Baldwin Street is a relatively small street, hidden among the towers and hustle & bustle of Toronto's downtown, but it a great example of an urban oasis. It seems secluded and inviting. You will hardly believe that you are right near the downtown core. The restaurants all have great patios, and you can get a variety of foods, from Italian to Japanese to Thai to Indian to Vegetarian and more ... there really is something for almost everyone.

Baldwin also has a number of unique little businesses, like a used record store, an art gallery and a small hotel. All are one-of-a-kind and are definitely worth checking out.

If you have just come from a day at The AGO or are just in the Dundas Street West neighbourhood you should absolutely check out Baldwin Street. Few streets anywhere have so much character and charm in such a small area.

TLTV Ep 94 - Eaton Hall

2010-06-08 Length: 3s

The Eaton family, upscale owners of the T. Eaton Company department store chain, originally owned what was a 700 acre farm in King City, Ontario -- about a 30 minute drive from Toronto. The remodelled farmhouse on the property served the family for weekend barbecues and picnics, but Lady Eaton wanted a large country home and Eaton Hall was built by 1938, designed like a French chateau using the brownish-grey stones from the nearby Humber River.

It is modelled after a Norman French chateau with rounded turrets and grand halls, and though it originally started as a summer residence and working farm it became a focal point for steeplechase days, hunter trials and a place for the Toronto and North York Hunt Club meets. During the Second World War Eaton Hall served first as a refuge for British children who had been sent to Canada to escape the London bombings and later the Royal Canadian Navy was given use of the house and grounds as a burn convalescent hospital and rehabilitation centre. Lady Eaton donated the funds for all the medications and staff. At war's end, Eaton Hall returned to its role as a private residence and working farm. By 1971 it was purchased and used by one of Canada's outstanding community colleges, Seneca College. By the summer of 1991 it became a more public hotel and conference centre and is a popular destination for corporate meetings. Eaton Hall is likely now the second largest castle/chateau in The GTA. Any guesses on what the #1 castle is? You'll see it in a future episode of TLTV. Stay tuned!

TLTV Ep 93 - Avoca Street Bridge

2010-06-02 Length: 2s

On St. Clair Avenue, about 1km east on Yonge Street, there is a beautiful white bridge that spans the Vale Of Avoca ravine. Most commuters and pedestrians simply take it for granted as they go about their day, but they are missing something. A path off of Avoca Avenue takes us near the side of the bridge where it becomes clear that it is an area that often houses a few of Toronto's homeless. The path also takes us down below into the valley where we can get up close to the bottom of the bridge to see it's great black metal spans that cross the bubbling stream below. The path and wooden walkways take us past some very colourful graffiti and interesting signs of life.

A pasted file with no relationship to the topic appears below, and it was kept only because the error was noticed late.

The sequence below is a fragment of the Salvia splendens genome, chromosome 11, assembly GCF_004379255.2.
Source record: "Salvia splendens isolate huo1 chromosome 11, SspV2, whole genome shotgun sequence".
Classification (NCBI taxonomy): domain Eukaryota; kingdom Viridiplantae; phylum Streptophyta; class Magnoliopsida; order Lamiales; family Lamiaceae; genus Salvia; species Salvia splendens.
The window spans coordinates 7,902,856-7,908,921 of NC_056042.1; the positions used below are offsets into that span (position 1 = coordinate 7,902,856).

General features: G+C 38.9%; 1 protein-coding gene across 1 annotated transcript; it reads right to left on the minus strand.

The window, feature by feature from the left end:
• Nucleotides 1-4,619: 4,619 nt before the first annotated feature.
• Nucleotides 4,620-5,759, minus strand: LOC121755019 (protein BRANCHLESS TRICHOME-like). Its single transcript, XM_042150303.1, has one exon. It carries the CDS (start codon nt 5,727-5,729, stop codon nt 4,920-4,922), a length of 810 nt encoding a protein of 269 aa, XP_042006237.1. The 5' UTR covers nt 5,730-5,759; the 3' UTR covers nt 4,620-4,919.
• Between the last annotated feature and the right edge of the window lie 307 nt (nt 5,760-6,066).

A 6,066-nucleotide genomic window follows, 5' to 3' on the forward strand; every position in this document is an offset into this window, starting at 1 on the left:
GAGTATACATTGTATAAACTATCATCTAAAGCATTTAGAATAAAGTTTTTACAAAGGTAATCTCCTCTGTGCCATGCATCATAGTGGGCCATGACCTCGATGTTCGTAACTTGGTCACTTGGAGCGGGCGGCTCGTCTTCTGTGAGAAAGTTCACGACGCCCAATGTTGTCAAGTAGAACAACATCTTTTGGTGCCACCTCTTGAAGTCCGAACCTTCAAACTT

TLTV Ep 92 - St Michael's Cemetery


Down a small, completely nondescript alleyway off of Yonge Street, just south of St Clair Avenue, lies the entrance to a hidden treasure -- St. Michael's Cemetery. The entrance is so unassuming that it is likely that many long time residents of the ar…

TLTV Ep 91 - Yonge Street - St. Clair to Summerhill


This is the start of an ongoing series that will, over time, look at various streets throughout The GTA. The stretch of Yonge Street (the longest street in the world) between bustling St. Clair Avenue and quieter Summerhill Avenue, has a number of int…

TLTV Ep 90 - Beltline Trail


The Beltline Trail is a walking/running/biking/cross-country skiing path in the heart of Toronto, just north of Yonge Street and St. Clair Avenue. It may also be the most beautiful path in the City of Toronto. The 4.5km recreational east-west trail f…

TLTV Ep 89 - Kincardine (Part 7)


In this final installment from Kincardine Ontario, we'll visit some of the beautiful farmland in that part of the Province. The soybeans were growing well, and as you will see it is an incredibly peaceful place to be. We'll see the grasses blowing in…

TLTV Ep 88 - Kincardine (Part 6)


In the sixth episode from Kincardine we'll visit a soybean farm on a warm summer afternoon. You'll hear the bugs chirping, see old rusting farm equipment, and watch the breeze blowing the crops and grass.

TLTV Ep 87 - Kincardine (Part 5)


In the fifth episode from Kincardine Ontario we'll head back to Boiler Beach to enjoy a spectacular Ontario sunset. Watch as the sun sets over Lake Huron and the crescent moon rises in the nights sky. Enjoy!

About this podcast:

Toronto Landscape TV (HD 720)

Are you interested in life in the GTA (Greater Toronto Area)? Well then this site is for you! We have numerous short 5-10 minute high definition videos of daily life in the GTA. Tune in ... it's free and easy to use! The finished movie file is available in the format MPEG4 H.264 Widescreen 720P HD which is compatible with most HD video players.

Toronto Landscape TV (HD 720)